In the golden age mysteries, the victim doesn't necessarily die right away, but I have heard that the convention today is to kill your first victim off within the first 30 pages. Is this a hard and fast rule? Are there successful examples of mysteries that don't lead off with a murder immediately? Look forward to your thoughts.

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I've wondered this, too, since my victim doesn't die until page 98. Granted, some spooky stuff happens before then, but I'm looking forward to at least one crushing rejection on that front. Oddly, it hasn't made me want to change the story line at all. The story is what it is, and the victim dies when s/he dies -- I can't see eviscerating the whole plot line just to move the murder closer to the front.

I can think of several good books that don't open with the murder, and some that don't have a murder in them at all, but I read a lot of old stuff. I get annoyed with books that try too hard to 'hook' me with mayhem at the beginning. Of course, there are many great books that open with mayhem -- I'm not saying it's a deal-killer, just that, in my opinion, it's gotten a little tiresome. Too many new books (still just my opinion) start high and stay high all the way through, which makes for boring reading, for this writer. I like a little introspection with my corpses.

MK
www.minervakoenig.com
I read a lot of the old stuff, too. Hopefully there's still a market for the slower lead-in. Thanks.
That criteria makes a lot of sense to me. In the case of my victim I think it's fun to see her get her just desserts. Thanks.
I think if the reader can get to know the victim and there's suspense leading up to his/her killing, dropping the first corpse on pg. 100-or-so would work just fine. I'm teaching Murder On the Orient Express right now, in fact, and this is Christie's strategy in what has to be one of the most static mysteries of all time--yet it works very well as pre-war puzzle. Depends a lot on what you've got your detective doing in the meantime, I think.
That's a good point about the suspense being there. I think Christie likes to seduce the reader into fantasizing about who the killer will be in MOOE. And everyone is happy in the end because they are at least partly right! Thanks.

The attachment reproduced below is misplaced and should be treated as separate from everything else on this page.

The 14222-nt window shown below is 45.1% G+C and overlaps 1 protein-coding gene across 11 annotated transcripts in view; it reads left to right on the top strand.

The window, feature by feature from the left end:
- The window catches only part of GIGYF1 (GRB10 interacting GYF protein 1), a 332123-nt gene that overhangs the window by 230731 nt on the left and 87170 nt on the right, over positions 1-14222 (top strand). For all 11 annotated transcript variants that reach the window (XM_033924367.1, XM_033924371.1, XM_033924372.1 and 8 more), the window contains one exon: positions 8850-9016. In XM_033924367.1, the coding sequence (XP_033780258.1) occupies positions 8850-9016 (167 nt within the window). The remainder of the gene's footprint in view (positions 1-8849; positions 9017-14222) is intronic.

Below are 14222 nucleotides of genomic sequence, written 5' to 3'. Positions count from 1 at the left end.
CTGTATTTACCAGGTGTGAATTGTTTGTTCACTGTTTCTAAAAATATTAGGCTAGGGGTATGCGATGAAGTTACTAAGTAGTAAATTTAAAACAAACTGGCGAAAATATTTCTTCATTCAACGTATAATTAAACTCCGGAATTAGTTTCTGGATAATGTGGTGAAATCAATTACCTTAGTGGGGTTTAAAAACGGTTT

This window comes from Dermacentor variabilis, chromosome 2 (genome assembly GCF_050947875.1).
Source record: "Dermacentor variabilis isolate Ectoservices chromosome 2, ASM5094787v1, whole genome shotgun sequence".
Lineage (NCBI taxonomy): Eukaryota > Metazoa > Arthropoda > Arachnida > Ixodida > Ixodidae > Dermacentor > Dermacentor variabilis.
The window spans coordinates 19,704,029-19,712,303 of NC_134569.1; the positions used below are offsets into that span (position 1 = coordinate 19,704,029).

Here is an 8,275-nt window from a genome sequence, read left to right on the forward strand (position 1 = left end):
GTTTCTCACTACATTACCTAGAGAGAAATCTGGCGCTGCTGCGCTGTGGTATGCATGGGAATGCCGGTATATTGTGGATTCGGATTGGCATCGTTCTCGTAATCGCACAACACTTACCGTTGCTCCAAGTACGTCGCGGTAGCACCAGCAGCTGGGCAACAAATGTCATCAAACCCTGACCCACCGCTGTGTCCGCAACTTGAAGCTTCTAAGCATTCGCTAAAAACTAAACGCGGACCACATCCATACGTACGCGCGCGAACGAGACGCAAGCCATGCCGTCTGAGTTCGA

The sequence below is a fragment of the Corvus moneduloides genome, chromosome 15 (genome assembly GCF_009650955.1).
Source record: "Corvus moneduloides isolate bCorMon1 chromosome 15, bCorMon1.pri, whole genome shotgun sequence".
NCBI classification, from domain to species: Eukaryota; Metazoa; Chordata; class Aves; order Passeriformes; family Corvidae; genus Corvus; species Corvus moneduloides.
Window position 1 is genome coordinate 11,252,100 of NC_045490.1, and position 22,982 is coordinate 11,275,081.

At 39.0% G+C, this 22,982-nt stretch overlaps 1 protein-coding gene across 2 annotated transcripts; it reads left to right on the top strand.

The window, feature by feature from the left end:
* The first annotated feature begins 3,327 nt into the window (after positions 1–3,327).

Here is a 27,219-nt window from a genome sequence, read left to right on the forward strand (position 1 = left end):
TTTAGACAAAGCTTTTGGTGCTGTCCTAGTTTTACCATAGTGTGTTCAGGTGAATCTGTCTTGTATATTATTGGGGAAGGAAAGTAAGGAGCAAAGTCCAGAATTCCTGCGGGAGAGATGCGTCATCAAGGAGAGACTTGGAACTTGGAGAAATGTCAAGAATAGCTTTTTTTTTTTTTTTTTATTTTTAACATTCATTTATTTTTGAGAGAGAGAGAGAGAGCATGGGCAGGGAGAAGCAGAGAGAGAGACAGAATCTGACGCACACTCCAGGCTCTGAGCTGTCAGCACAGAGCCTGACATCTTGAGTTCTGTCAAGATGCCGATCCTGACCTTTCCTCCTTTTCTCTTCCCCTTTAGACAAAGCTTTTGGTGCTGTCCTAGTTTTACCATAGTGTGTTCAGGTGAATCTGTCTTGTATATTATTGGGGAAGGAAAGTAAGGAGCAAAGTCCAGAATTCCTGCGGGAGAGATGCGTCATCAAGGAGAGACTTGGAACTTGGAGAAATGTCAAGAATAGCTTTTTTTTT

Keep in mind the current readers' attention span. That has changed dramatically since Christie. I don't like hard and fast rules, but you do need a hook and some suspense.
How true. We're all AD ... oh yeah, D. The hook (or inciting incident) and suspense makes sense. Thanks.
Hollywood has certainly changed the rules for readers. Let's face it, many readers have the attention span of a TV show, and are tuned into story beats via the way in which a TV show or movie plays out. I believe that makes many writers feel that they are pressured to structure their stories more like a screenplay than a novel.

From personal experience, I know my fiction writing will always be influenced by Hollywood story structure. I feel compelled to follow certain rules of screenwriting meant to grab the attention of the "always bored" Hollywood reader. For example, most screenwriting how-to books and most Hollywood readers will insist that you grab your audience on Page One of the script with an inciting incident that sets up your whole story and establishes your main character.

Having made the recent decision to leave behind screenwriting and shift my writing energy into writing novels, I now feel liberated from such constraining structural rules. I am happy to report that this new freedom feels like loosening my belt a couple of notches after eating a heavy Thanksgiving meal. When I write these days, I often say to myself "you don't have to do it that way anymore." Without the screenwriting rules, I can approach a writing challenge in much more creative and literary ways.

I don't know if my post helped, but I wanted to share my personal experience as it relates to "rules" and writing.
The need for a strong inciting incident makes sense. Congratulations on your new-found freedom and have fun (just don't like down on the floor like I do after Thanksgiving meals - you'll fall asleep!) Thanks.
In the police-procedural novels I write, the homicide detectives don't show up until there is a homicide. So naturally I start out with a body somewhere in the first ten pages of the book. But it doesn't have to be that way. It all boils down to how well you tell the story. Period.
The sub-genre certainly must affect this body appearance convention, that makes sense. In my case it's a sexy cosy so I think I can get away with it. In fact, the seduction may actually be required. Thanks.
Just started a Connelly novel (nothing wrong with his sales!). No body! Instead a new phone number that gets calls for a hooker called Lilly. And the reader knows that there is something terribly wrong with Lilly and reads on through pages of technical crap about computer stuff. :)

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